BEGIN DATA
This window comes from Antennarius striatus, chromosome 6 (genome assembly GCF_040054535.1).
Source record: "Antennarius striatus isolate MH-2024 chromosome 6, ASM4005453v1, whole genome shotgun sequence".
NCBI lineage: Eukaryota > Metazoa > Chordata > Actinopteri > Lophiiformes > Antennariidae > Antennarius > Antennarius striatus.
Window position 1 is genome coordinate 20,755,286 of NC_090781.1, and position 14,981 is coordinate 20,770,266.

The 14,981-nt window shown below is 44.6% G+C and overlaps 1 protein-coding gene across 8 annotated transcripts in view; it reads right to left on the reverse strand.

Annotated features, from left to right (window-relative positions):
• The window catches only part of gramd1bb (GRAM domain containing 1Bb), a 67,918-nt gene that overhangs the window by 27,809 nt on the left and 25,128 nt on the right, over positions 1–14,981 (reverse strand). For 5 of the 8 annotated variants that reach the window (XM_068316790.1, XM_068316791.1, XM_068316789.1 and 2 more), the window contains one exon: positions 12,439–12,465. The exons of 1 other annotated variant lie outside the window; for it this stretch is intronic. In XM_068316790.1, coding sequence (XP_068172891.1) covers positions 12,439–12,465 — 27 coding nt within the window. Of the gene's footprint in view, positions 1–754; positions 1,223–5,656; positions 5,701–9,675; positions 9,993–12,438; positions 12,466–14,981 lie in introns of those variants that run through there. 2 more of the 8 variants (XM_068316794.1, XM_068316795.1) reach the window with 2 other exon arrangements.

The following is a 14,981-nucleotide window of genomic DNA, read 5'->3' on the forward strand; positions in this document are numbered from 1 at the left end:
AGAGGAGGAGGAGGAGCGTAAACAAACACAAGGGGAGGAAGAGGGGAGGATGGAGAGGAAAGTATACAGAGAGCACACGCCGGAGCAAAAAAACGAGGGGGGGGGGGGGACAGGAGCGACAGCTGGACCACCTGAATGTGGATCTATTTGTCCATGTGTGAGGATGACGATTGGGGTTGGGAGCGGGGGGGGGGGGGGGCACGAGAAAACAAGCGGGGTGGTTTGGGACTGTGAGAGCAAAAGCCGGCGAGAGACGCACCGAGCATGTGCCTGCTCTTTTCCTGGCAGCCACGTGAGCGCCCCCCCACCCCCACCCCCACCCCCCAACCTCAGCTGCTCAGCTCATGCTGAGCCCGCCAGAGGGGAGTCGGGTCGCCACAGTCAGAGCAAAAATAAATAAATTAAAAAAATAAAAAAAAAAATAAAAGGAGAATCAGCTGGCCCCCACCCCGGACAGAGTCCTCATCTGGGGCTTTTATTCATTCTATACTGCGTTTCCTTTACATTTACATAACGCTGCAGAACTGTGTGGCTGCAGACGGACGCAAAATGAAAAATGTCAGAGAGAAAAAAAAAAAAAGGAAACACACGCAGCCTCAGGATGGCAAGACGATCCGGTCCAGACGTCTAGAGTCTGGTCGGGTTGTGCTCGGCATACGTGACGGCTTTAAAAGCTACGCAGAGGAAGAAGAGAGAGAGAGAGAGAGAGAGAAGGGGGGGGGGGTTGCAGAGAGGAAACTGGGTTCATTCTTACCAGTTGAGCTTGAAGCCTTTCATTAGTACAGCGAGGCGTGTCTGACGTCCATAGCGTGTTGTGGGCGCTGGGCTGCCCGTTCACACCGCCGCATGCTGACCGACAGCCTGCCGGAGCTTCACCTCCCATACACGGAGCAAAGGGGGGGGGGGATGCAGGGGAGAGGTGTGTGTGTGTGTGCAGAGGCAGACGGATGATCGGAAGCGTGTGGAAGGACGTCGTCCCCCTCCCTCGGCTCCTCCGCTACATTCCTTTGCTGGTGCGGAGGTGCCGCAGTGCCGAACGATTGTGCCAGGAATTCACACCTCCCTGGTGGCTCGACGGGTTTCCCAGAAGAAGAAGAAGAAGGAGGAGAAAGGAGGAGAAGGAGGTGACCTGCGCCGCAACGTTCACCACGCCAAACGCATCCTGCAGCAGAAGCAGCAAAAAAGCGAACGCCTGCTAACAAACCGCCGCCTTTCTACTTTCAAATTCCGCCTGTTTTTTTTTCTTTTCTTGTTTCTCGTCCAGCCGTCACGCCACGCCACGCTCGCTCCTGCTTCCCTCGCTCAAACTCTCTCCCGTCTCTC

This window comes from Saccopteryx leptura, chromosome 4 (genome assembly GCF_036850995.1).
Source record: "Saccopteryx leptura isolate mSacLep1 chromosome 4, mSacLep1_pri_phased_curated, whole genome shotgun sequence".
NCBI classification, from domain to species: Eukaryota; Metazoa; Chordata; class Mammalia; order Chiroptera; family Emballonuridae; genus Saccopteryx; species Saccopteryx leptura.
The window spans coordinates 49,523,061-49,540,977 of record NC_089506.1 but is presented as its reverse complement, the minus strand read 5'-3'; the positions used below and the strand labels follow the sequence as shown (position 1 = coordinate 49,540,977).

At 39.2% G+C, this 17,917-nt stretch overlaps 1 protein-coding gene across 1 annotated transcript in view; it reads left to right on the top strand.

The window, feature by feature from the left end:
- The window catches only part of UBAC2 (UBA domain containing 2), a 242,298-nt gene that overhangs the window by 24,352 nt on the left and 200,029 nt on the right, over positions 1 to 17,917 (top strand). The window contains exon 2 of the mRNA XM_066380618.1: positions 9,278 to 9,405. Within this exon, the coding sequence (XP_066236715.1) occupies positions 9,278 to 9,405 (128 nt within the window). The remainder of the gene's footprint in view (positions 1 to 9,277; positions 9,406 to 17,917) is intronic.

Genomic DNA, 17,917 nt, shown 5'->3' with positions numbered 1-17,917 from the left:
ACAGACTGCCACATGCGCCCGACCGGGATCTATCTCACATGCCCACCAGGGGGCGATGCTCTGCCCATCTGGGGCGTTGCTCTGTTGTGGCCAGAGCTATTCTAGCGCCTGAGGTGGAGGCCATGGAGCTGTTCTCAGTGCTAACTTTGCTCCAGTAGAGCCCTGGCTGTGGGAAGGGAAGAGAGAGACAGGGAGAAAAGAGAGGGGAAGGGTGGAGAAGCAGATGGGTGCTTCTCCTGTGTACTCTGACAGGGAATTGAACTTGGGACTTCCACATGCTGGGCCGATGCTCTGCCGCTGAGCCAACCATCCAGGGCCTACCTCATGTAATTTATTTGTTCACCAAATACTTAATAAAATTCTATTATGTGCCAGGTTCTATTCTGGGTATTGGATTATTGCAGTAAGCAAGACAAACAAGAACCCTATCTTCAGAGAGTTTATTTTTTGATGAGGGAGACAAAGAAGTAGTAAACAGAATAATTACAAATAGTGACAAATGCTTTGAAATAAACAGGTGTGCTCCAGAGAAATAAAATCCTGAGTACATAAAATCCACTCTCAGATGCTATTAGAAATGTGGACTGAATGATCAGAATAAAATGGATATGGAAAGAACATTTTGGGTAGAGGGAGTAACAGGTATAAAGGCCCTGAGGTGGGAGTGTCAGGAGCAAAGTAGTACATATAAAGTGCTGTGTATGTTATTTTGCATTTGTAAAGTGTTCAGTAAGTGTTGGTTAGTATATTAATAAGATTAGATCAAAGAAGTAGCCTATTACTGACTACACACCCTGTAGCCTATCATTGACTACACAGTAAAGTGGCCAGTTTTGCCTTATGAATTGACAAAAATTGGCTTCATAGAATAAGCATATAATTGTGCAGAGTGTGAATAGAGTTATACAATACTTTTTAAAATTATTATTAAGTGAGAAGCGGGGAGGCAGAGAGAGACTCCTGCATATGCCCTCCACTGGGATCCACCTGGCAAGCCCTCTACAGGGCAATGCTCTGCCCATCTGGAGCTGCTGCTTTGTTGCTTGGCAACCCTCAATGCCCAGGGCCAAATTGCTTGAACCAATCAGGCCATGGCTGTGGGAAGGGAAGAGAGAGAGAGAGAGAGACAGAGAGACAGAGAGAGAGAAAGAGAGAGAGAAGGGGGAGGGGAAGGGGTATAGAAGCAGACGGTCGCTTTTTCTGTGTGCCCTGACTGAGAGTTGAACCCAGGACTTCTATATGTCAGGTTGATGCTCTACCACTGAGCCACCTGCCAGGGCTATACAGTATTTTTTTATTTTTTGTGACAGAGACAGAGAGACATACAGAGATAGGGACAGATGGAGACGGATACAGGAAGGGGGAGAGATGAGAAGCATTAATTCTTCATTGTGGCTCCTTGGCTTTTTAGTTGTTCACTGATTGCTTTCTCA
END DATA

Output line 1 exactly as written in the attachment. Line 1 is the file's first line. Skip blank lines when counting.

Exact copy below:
This window comes from Antennarius striatus, chromosome 6 (genome assembly GCF_040054535.1).